Think You May Have Sleep Apnea? Options for Testing

The time we spend sleeping dramatically affects our time awake. A good night’s sleep lets us wake up feeling refreshed, rejuvenated, and ready to take on whatever the day has in store. A rough night’s sleep, on the other hand, can lead us to starting the day on the wrong side of bed, feeling fatigued, irate, and sometimes, even sick.

But what really makes for a good night’s sleep? And if you struggle with things like snoring and sleep apnea, how can you accurately assess the quality of your sleep? Today, we’re covering the differences between healthy and poor sleep, and the tests you can take if you’re worried you may be chronically sleeping poorly.

What does it mean to get healthy sleep?

Healthy sleep, at its core, has to do with quality, quantity, and consistency. When we have these three aspects of our sleep met, it leads to more energy during the day, increased cognitive function (easier to pay attention, remember things, think on your feet), improved mental health, hormonal balance, heart health, and blood sugar reductions. So much! But what does it really mean to have a good quality, quantity, and consistency of sleep? Let’s break it down:

A high quality of sleep means you’re not waking up multiple times per night, your sleep is uninterrupted by breathing or snoring issues, and you’re able to progress through the five stages of sleep regularly. You can check out our blog on these stages and REM sleep (and dreams) here.

A high quantity of sleep doesn’t mean that you laze in bed until 11 AM each day; instead, it means you’re regularly getting about 8 hours per night. At different phases in life, you need different amounts of sleep. If you’ve had kids, then you know the importance of naptime in their infant and younger years for them to get enough sleep – typically, they’ll sleep anywhere from 10-16 hours a day depending on their age. For adolescents, neuroscience research has shown time and time again that teens need more sleep – about 8-10 hours per night. In adulthood, a solid 8 hours each night is recommended (anywhere in the 7-9 range is great).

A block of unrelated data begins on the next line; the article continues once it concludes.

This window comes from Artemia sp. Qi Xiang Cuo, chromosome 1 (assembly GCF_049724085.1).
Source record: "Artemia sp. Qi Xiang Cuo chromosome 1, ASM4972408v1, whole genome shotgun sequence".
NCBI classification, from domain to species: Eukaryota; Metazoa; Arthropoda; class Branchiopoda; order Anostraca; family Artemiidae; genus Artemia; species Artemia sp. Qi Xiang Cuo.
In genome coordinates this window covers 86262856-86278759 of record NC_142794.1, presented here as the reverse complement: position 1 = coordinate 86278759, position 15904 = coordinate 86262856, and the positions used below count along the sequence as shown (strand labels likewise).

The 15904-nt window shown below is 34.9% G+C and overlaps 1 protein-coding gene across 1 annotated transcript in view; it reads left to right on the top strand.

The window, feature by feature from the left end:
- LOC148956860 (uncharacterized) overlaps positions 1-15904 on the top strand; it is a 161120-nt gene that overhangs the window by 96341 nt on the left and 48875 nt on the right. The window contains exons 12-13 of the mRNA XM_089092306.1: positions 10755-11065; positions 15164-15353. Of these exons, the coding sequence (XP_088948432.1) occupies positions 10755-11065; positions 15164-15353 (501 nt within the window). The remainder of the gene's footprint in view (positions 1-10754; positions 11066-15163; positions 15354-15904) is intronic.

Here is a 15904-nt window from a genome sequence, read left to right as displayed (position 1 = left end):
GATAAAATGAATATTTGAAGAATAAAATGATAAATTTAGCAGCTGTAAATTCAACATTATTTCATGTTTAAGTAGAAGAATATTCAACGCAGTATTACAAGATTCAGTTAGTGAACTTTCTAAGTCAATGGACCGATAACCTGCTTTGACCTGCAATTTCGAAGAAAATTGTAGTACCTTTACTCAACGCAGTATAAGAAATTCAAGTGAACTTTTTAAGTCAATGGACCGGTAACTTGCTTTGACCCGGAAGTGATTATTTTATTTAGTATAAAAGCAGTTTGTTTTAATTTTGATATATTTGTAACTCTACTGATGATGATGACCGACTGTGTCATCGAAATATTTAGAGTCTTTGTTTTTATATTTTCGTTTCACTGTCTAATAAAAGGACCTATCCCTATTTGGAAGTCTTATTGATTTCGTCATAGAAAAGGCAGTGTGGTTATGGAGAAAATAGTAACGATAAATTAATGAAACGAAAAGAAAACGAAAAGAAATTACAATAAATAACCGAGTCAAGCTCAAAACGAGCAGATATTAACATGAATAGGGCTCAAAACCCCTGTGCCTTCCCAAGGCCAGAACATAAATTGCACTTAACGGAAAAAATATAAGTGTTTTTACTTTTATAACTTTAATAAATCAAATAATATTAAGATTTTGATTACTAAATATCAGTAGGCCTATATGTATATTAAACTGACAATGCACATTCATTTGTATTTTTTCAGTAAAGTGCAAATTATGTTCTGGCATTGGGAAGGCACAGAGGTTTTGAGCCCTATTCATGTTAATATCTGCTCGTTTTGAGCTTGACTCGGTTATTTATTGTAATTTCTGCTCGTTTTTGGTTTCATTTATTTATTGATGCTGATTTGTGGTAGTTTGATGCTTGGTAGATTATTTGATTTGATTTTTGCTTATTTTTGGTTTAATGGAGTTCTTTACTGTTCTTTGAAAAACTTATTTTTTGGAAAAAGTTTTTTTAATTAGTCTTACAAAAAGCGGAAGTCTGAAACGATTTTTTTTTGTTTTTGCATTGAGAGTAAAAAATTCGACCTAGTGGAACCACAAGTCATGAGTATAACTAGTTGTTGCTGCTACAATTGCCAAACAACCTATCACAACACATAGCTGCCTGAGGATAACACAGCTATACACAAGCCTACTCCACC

Finally, consistency of sleep is the final factor determining your sleep health. Your body runs on a biological clock – your circadian rhythm – and this rhythm is slightly different for all people (and again, it differs in different phases of life). Some people have an early chronotype – this means they’re early risers, and likely will start feeling tired earlier. Others have a late chronotype – in other words, they’re night owls, and likely will start feeling tired later. With this in mind, there’s no set time everyone should go to bed each night – we’re all wired differently! That said, your health improves when you go to sleep and wake up at generally consistent times each day; this means you’re functioning with your biological clock.

What are the signs of poor sleep?

When one of these three factors – sleep quality, quantity, and consistency – is off, it can affect our overall health. I’m sure you know how it feels to wake up after a night of bad sleep: you can feel grouchy, and tired, perhaps with a headache or sore muscles. Over time, however, poor sleep leads to more than just a bad mood and rough morning. Chronic poor sleep can have a wide variety of implications, from heart disease, blood sugar dysregulation, mental health issues like depression and heightened anxiety, hormonal disturbances, appetite elevation, and much more. Sleep apnea is a common cause of these issues – you can read more about it in our recent blog post, linked here.

If you regularly experience the following, it may be time to think more critically about your sleep and consider a sleep study:

  • Snoring every night, or waking up from your own snoring
  • Difficulty falling asleep or waking up in the morning
  • Moments where you stop breathing in sleep, or wake up gasping for air
  • Frequent trips to the bathroom at night